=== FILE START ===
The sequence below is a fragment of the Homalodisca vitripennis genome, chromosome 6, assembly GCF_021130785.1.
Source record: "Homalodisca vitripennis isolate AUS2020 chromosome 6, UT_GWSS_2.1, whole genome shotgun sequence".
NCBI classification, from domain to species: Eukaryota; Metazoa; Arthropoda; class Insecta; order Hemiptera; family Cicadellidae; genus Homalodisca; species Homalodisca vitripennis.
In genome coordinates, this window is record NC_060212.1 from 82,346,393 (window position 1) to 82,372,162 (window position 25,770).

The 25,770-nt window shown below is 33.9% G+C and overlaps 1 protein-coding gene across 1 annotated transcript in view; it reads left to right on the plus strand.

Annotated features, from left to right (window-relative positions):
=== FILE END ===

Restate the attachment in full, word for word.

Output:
The sequence below is a fragment of the Homalodisca vitripennis genome, chromosome 6, assembly GCF_021130785.1.
Source record: "Homalodisca vitripennis isolate AUS2020 chromosome 6, UT_GWSS_2.1, whole genome shotgun sequence".
NCBI classification, from domain to species: Eukaryota; Metazoa; Arthropoda; class Insecta; order Hemiptera; family Cicadellidae; genus Homalodisca; species Homalodisca vitripennis.
In genome coordinates, this window is record NC_060212.1 from 82,346,393 (window position 1) to 82,372,162 (window position 25,770).

The 25,770-nt window shown below is 33.9% G+C and overlaps 1 protein-coding gene across 1 annotated transcript in view; it reads left to right on the plus strand.

Annotated features, from left to right (window-relative positions):